The inspiration for this editorial came from a chat I had on Twitter some time ago with a fellow runner who said he tends to go relatively slower in the third or fourth kilometre of a 5k run. I suggested trying pacing to help get past the problem and hopefully also shave a bit of his overall time and help in the move towards a full marathon.
Although I’ve always tried hard rather than jogged easily round races I’ve never been the kind of runner who breaks any records except, rarely, my own PB. Nor am I the kind of runner who does speedwork or anything else ‘fancy’ on much more than an ad hoc basis. I’ve only really gone for a serious training regime, religiously following a schedule, when working towards a specific half marathon or marathon, and I am by no means a regular at those distances.
For all that, my present regime involves between two and four runs a week, and I’ve become something of a fan of pacing, which I think has helped me improve 5k and 10k times over the last year or so.
So what is pacing and how do you make it work for you?
Pacing is making sure you run at the speed which suits you best at a particular moment in any race or training session. On any specific occasion you might be going for a pace anywhere on a spectrum that will stretch you to a PB or give you a comfortable, pleasant, relaxed run.
The two worst pacing traps any runner can fall into are going off too fast and relaxing at notorious ‘pinch points’ such as the third kilometre of a 5k and seventh kilometre of a 10k.
Going off too fast is a big problem for many people and it can take real discipline to avoid. It is easy to do when you are out on a training run and even easier to do in the buzz of a race. But it’s never a good idea in a race and if it’s not part of a planned strategy on a training run it is best avoided there too.
Suffering at those ‘pinch points’ is, I think, partly a result of going off too fast at the starting gun and partly a result of psychology. The third kilometre of five and the seventh kilometre of ten are a long way into a run, but not far enough that the finish line is in sight. You know there is still a fair way to go. Your brain says this is hard work, and your body agrees.
Pacing can help with this because you’ll know you have been working to a set strategy till this point, and that you can continue with that strategy to the end, maybe even picking things up a bit in the final stretch if you’re feeling good then. It’ll also help because you won’t have sapped too much energy by starting off way too fast.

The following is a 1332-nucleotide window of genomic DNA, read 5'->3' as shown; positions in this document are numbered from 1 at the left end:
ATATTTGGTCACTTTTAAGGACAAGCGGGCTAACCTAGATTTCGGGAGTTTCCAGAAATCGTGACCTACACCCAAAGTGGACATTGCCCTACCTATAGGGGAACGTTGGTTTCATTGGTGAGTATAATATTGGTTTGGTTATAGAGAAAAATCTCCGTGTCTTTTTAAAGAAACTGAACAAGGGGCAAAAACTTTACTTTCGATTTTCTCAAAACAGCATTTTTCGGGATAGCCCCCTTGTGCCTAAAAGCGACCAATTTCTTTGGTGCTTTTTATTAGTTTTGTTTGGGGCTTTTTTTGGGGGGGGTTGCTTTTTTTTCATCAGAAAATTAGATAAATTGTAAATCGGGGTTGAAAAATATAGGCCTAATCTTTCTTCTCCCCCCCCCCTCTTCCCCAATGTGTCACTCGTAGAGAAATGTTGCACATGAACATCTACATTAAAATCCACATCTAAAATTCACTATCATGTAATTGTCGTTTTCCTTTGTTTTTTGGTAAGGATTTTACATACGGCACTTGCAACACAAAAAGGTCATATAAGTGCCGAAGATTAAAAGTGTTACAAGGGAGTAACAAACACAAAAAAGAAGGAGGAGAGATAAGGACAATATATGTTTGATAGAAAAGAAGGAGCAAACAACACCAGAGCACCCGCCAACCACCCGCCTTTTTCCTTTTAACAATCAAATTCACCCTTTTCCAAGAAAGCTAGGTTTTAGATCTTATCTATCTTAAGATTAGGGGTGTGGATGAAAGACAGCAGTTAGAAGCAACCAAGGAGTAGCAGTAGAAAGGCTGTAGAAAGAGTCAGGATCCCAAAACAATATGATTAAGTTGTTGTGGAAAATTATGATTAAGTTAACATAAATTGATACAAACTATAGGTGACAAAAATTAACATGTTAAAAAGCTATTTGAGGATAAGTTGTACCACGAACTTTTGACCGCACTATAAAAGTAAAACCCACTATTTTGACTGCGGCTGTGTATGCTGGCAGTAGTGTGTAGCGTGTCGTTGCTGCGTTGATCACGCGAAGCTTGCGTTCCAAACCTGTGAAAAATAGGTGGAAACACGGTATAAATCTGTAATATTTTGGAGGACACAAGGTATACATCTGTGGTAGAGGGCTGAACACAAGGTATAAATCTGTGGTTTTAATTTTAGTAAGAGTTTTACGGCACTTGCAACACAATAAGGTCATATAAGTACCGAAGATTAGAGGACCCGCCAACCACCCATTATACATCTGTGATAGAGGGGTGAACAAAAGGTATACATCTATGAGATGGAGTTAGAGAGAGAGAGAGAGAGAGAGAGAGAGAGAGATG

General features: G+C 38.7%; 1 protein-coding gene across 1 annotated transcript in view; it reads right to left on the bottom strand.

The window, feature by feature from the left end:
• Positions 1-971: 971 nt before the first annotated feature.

So, how do you get started with pacing?
First, get yourself a GPS watch. Ideally get one that can display both average pace and pace per kilometre at the same time. By being able to glance at both on screen at once, you’ll be able to see whether you are on track overall as well as how you are doing on the current kilometre. This information can tell you if you need to pick it up a little or slow down a little without the need for maths on the fly. And maths only gets harder as you get more tired.
I say get a watch rather than use a smartphone app because you need to be able to look at it very regularly. Learning to run at an even pace is likely to be quite a challenge and you’ll probably need to check how you’re doing frequently. Do you think you can judge, say, 10 seconds difference in pace over a distance of a thousand meters? Probably not, but in running terms dropping 10 seconds for every kilometre of a 5k will shave nearly a minute from the total time.
Next, set a pace. I’ve not got a scientific basis on which this next bit of advice is being given. It’s more common sense really. You’ve got to start somewhere with pacing and I reckon 5k is a great distance for the initial rollout.
Do a run on a circuit that’s 5k. Don’t race it, just run it comfortably. This will be your initial benchmark and it’s meant to help you get started, not to set yourself a tricky target. Don’t worry at all about pace as you are doing the run. Do what you’d usually do, and at the end make a note of how long it takes you.